Our conflicted role in the Cyprus revolt
Sean Farrell on lesser known aspects of our involvement in the island's struggle
Cyprus, an island slightly larger than Co Cork, and with a population of just over half a million, became independent in 1960 after a short, nasty, guerrilla campaign. In four years, several hundred British soldiers and locally employed Cypriots were killed, nine EOKA (Cypriot Resistance) fighters were hanged, with many more dying fighting up to 40,000 British soldiers.
A bad situation was made worse by British blunders and ineptitude. They sought initially to crush EOKA by savage repression (enforced by a military governor), deported the inspirational Cypriot leader Archbishop Makarios to the Seychelles and flew the EOKA leaders to British prisons, where they teamed up with IRA prisoners. EOKA were even gifted their own Kevin Barry, 22-year-old Michalis Karaolis, hanged amid protests in May 1956. As with Barry, the hanging of Karaolis proved a watershed, enflaming passions and compromising possibilities of a political solution.
The Cypriot insurgents drew inspiration from Ireland's earlier struggle. The similarities are obvious, even if the ultimate aim of many was not independence but 'enosis' - union with Greece. Fears over this among the 20pc Turkish minority led to bloody clashes with the Greek majority before and after independence and eventually to partition of the island and Turkey occupying the northern half.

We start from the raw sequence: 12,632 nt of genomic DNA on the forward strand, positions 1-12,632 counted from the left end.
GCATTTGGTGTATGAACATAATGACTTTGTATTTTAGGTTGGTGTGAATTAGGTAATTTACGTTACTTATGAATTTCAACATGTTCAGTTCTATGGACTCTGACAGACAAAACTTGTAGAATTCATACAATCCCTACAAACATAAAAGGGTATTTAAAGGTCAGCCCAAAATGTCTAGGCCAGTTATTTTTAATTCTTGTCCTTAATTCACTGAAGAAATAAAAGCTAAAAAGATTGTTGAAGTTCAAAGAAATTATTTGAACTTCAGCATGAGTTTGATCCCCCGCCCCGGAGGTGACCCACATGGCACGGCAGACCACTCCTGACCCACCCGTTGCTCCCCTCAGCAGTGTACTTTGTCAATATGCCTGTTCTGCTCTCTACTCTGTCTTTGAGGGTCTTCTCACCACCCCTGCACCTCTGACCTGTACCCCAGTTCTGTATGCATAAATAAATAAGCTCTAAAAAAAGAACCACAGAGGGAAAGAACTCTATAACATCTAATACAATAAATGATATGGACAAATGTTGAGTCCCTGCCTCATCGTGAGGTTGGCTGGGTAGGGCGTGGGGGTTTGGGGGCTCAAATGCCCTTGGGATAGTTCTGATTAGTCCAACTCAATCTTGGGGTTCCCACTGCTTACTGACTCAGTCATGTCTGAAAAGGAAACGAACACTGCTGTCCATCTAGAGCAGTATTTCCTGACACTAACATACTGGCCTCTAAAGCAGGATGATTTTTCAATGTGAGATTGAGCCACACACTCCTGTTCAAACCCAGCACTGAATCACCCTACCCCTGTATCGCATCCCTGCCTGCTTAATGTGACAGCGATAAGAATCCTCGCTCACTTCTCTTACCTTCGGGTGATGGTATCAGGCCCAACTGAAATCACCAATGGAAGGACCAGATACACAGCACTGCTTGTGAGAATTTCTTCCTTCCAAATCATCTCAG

Public sympathy in Ireland for the rebels was, unsurprisingly, considerable, particularly as Britain seemed to be repeating in Cyprus the mistakes made in Ireland a generation earlier. Yet, as Dr O'Shea shows in her book, Irish involvement was not one-sided, the complicated situation reflecting Ireland's relatively recent separation from Britain.
The British Empire may have been in decline but its bureaucracy and military still held many high-ranking Irish, including the head of the Foreign Office, Sir Ivone Kirkpatrick, an early advocate of the partition of Cyprus. On Cyprus, Chief Justice Hallinan, who sentenced Karaolis to death, was from Cork, while the Attorney-General, James Henry, who refused clemency to all nine who were hanged, was the son of Denis Henry, Irish Attorney-General when 24 IRA members were executed between 1919 and 1921.
Many other Irish were involved at various levels in the British judiciary and administration plus hundreds in the army. These included Brigadier Butler from Rathgar, and a number of other senior officers, while several Irish regiments served tours of duty during the 'emergency'. Not surprisingly many Irish ordinary soldiers served, having emigrated during the decade after 1945; some were casualties, some were decorated.
Moreover, this was the 1950s, the Cold War at its most frigid, with Cyprus regarded as key to Britain's defence of the eastern Mediterranean. Ireland, staunchly Catholic and anti-Communist, while not in NATO, was firmly in the western camp. This led to a certain wariness, for example from the Catholic Church, in support for the Cypriot cause.
At the political level also there were factors at play. While committed to supporting the principle of self-determination at the UN, Ireland, a new member, was still preoccupied with Irish Partition (the 'sore thumb' policy). There was caution about attacking Britain's State of Emergency in Cyprus and alleged human rights abuses, when Ireland herself had a State of Emergency (including internment) to deal with the IRA border campaign. There was a delicate balance to be struck: "Sympathy was free but a UN vote could be costly."
Sean Farrell is a former Irish Ambassador to Estonia
Ireland and the End of the British Empire: the Republic and its role in the Cyprus Emergency
I.B.Tauris, hdbk, 288 pages, £62
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